There’s no doubt that you and your outsourcing partner will be more effective with good collaboration tools. A word of caution, however: We observe that too many tools, or undisciplined use of tools, can be as bad as a no tool at all! Make sure that there are common ground rules established for where documents are kept, where key calendar events are stored, how important information will be conveyed among the team, etc.
Bottom Line: Take inventory of what an how you want to communicate, then make sure you have a plan to use tools to assist you. Establish file organization rules AHEAD OF TIME to avoid mid-project chaos when key collateral can’t be located.
Accelerance Consulting Services Establish Communication Practices
No one knows more about outsourcing success than Accelerance. Most tech leaders outsource only a few times in their careers. But, our experienced advisors work with offshore and nearshore partner teams every day. Our coaching services can guide your team - and your outsourcing partner in establishing the communication practices that produces high performance and maximum ROI for software outsourcing.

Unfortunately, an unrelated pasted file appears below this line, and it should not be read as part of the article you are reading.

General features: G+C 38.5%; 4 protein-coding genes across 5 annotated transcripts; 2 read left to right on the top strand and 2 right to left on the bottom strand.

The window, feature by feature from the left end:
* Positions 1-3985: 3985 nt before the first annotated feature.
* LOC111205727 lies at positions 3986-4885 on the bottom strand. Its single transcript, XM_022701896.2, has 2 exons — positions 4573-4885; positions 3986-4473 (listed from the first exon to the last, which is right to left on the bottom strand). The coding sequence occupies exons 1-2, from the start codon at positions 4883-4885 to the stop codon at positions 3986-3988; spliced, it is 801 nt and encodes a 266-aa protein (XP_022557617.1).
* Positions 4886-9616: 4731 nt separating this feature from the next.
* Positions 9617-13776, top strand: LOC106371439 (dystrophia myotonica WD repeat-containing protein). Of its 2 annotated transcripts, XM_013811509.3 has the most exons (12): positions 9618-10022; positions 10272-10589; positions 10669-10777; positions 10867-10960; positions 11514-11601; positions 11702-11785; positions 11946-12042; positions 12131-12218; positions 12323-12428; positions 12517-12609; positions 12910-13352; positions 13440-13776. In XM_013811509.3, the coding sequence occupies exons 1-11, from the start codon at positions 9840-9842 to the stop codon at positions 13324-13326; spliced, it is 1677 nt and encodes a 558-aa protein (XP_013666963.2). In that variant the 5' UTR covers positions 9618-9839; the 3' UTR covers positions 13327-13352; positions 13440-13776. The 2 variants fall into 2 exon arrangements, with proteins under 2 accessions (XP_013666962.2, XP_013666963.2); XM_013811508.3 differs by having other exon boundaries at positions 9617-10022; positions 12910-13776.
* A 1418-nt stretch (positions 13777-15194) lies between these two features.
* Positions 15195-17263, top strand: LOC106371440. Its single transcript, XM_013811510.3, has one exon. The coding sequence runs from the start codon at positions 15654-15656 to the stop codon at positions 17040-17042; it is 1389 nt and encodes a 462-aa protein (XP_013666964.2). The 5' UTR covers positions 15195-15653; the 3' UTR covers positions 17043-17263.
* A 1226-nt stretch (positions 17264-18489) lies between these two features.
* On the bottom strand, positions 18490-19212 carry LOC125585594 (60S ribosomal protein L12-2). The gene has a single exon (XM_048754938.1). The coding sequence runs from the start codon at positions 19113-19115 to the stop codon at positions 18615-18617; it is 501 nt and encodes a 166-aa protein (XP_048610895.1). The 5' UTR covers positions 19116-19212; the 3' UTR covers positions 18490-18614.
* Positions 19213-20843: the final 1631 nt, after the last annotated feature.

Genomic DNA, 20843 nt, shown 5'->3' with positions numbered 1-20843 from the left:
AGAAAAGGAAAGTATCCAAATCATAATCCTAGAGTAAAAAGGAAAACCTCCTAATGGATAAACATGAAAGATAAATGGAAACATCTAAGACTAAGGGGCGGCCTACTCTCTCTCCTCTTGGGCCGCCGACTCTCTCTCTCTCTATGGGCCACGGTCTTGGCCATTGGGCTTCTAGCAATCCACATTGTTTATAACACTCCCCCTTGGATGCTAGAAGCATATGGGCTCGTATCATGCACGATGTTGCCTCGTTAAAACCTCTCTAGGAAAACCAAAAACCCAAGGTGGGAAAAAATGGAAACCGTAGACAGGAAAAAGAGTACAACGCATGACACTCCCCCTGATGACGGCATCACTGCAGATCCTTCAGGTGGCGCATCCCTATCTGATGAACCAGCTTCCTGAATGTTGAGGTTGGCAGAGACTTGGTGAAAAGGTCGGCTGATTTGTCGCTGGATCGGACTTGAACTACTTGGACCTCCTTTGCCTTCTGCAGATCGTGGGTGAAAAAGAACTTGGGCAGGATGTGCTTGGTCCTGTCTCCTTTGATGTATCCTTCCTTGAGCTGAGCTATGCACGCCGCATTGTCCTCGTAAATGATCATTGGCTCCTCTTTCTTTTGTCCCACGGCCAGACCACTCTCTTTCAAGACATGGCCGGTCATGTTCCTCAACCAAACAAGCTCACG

Accelerance Coach helps you maximize your success in software development outsourcing. Your Accelerance Coach will:
- Prepare your organization BEFORE you engage a software development outsourcing partner. We ensure that you have the organization, processes and tools in place to communicate and execute successfully with an offshore partner
- Successfully on-board new outsourcing partners and kick-off engagements effectively
- Guide you - or take full ownership to outsource your software development for maximum results.
Accelerance coaches have decades of experience launching and managing software outsourcing relationships. We have successfully completed hundreds of software development projects using outsourcing partners, domestically and around the globe.